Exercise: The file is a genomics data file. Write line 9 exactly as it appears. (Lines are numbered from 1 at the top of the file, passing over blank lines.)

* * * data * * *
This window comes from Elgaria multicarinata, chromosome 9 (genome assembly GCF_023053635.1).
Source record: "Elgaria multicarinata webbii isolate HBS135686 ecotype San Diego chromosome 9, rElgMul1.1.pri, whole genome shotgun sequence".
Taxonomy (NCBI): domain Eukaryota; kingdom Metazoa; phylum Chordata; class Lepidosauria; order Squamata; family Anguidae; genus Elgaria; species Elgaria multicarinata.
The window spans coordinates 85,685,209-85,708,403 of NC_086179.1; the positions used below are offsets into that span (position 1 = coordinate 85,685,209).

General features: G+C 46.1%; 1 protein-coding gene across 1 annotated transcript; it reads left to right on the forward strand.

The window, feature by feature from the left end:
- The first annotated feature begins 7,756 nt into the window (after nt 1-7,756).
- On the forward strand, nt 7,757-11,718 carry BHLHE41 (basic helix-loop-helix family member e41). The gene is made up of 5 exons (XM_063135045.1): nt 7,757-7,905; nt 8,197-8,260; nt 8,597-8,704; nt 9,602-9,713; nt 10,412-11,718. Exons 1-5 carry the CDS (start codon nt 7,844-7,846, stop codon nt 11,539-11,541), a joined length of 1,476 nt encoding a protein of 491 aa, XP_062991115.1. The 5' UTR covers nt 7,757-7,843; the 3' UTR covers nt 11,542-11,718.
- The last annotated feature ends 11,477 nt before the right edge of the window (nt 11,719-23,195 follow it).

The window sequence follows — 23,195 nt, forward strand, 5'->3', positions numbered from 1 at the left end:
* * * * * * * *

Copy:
- The last annotated feature ends 11,477 nt before the right edge of the window (nt 11,719-23,195 follow it).